So You Want to Practice Securities Law?

Interested in practicing in the Securities area? Here’s an overview of what you can expect…
Market Segment Overview; Types of Firms Practicing Securities Law
The majority of securities law is practiced in large to national firms. Some small law securities law boutiques exist but they are few in number. The practice can be identified on law firm websites by the following categories: Securities, Securities Litigation, Securities Enforcement, White Collar/Criminal Defense, Corporate Governance, Investment Management, Derivatives, Commodities and Futures, Hedge Funds and Venture Funds, Broker-Dealer Regulation and Global Capital Markets.
      • Large Law and National Perspective: With over 2000 publicly traded companies listed on a securities exchange, e.g., New York Stock Exchange or NASDAQ, and over 400 non-U.S. listed companies, large and national law firms are kept busy counseling clients on corporate governance and compliance issues, SEC related disclosure requirements, securities litigation, handling public offerings, and the financing and structuring of securities transactions.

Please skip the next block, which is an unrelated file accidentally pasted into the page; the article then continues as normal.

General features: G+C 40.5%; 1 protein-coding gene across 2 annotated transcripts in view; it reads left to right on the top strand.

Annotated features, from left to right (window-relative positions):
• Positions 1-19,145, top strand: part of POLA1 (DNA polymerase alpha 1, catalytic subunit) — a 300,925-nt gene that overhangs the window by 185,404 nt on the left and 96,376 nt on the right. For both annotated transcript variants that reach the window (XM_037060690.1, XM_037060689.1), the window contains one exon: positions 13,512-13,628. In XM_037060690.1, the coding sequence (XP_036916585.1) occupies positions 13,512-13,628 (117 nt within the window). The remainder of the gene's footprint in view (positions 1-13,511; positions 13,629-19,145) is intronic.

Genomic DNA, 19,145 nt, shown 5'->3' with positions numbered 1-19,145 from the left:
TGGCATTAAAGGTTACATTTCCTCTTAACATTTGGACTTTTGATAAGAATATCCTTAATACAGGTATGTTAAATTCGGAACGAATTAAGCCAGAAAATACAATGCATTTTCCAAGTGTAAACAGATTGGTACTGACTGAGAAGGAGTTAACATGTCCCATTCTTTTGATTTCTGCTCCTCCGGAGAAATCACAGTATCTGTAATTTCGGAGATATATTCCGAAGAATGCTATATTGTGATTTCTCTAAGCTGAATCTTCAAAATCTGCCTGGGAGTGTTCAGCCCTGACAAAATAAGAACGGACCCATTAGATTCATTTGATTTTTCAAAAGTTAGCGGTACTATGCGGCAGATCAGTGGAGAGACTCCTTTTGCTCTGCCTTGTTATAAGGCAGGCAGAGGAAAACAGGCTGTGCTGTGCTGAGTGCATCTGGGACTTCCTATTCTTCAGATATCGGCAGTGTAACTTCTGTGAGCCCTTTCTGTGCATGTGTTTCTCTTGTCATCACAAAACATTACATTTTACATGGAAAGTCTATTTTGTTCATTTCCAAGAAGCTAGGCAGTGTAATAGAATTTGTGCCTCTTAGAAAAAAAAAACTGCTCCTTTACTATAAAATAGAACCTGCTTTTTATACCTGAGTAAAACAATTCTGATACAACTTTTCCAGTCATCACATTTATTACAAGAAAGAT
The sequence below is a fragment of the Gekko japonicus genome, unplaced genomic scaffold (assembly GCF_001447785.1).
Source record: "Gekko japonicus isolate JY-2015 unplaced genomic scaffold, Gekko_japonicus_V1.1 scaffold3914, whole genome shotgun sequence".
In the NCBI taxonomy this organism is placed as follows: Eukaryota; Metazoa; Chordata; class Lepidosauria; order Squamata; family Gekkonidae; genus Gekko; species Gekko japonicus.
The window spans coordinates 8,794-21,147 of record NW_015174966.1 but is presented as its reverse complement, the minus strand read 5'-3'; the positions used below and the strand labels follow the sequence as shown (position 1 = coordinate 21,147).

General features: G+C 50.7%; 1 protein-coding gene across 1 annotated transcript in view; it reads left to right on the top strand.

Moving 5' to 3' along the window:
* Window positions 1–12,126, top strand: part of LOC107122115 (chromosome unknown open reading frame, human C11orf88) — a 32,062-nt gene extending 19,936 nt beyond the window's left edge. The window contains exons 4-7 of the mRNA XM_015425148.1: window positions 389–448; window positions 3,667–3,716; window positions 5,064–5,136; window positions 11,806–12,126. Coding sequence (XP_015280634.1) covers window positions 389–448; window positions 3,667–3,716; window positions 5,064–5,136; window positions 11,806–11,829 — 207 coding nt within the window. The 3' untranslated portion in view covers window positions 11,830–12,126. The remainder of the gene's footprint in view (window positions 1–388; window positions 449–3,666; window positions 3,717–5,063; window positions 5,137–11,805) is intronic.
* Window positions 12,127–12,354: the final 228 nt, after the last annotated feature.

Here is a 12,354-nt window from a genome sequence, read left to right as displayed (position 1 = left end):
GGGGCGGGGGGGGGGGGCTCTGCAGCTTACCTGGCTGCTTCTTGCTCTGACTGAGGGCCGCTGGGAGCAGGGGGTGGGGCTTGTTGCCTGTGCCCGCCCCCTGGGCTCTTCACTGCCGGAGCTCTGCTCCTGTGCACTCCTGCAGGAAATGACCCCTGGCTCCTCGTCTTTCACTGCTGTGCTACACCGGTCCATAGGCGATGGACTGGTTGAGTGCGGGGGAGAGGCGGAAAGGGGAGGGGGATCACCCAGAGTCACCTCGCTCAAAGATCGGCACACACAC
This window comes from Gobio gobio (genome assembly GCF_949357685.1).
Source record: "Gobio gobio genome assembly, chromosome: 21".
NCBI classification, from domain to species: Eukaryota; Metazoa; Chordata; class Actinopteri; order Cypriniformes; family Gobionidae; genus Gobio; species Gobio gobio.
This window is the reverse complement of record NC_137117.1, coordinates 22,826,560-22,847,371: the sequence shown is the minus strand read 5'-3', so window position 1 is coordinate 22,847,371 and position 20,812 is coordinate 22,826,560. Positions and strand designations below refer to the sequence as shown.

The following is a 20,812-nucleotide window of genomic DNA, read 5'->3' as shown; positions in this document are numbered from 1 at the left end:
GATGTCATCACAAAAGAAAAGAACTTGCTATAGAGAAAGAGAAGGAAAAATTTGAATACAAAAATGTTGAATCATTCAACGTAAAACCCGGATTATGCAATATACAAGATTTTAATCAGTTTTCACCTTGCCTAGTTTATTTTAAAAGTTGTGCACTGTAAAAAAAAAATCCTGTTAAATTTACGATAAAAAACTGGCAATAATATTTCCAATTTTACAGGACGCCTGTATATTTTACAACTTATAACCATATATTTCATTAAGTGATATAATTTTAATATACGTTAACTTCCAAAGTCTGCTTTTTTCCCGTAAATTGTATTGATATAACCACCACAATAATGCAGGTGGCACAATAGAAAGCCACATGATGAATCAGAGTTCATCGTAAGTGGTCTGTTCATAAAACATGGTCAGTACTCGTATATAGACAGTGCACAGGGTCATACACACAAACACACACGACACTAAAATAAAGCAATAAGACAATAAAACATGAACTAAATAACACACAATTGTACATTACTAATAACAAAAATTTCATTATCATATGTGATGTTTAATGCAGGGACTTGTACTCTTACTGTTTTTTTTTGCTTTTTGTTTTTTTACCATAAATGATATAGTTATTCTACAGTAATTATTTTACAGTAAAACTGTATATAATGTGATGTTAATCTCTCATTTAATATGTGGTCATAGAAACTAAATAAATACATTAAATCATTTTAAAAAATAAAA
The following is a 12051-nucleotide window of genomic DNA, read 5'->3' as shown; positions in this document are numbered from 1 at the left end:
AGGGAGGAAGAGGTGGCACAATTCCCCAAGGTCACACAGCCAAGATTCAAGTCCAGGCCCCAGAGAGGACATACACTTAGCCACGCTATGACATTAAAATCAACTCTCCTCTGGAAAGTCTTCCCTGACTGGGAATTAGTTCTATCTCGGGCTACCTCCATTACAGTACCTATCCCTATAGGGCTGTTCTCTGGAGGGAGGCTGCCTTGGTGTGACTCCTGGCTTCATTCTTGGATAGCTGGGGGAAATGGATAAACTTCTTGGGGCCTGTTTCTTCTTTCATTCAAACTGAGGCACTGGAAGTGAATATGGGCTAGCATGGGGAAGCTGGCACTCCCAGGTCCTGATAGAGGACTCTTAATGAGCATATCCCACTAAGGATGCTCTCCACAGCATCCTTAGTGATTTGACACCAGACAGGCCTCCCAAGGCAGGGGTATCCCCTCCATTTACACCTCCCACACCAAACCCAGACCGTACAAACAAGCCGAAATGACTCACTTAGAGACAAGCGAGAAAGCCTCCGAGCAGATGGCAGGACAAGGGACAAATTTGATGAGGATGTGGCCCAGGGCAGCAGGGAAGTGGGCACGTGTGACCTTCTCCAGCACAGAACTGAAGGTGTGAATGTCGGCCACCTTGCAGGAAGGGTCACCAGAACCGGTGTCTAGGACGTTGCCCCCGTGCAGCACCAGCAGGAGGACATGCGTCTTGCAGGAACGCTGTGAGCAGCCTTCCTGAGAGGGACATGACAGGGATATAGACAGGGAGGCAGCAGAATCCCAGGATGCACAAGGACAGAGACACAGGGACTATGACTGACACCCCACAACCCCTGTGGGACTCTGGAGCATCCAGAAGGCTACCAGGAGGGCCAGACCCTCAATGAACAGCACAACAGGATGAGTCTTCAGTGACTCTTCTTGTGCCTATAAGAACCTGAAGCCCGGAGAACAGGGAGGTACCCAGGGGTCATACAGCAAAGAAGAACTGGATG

• In House Corporate Counsel Perspective: Corporate governance, corporate compliance, and director & officer liability are securities topics which are of interest to all in-house corporate counsel. Corporate counsel often play a critical role in the drafting of periodic SEC disclosure filings as well, in some instances they may be completely responsible for this and use outside counsel review and counsel with specific sections of the filings. Bear in mind that, although in-house attorneys regularly employ outside counsel to handle the corporation’s affairs, they must be equally knowledgeable so as to supervise and competently work with outside counsel. An in-house attorney plays a critical role in securities litigation by being the first person to conduct investigations into securities violations, then deciding when it’s necessary to call upon outside counsel.
      • Small Law Perspective: Small law firms tend to practice more state “blue sky law” than complex federal securities transactions, or they might be securities litigation boutiques. Many are focused on smaller public companies that are publicly traded over the counter.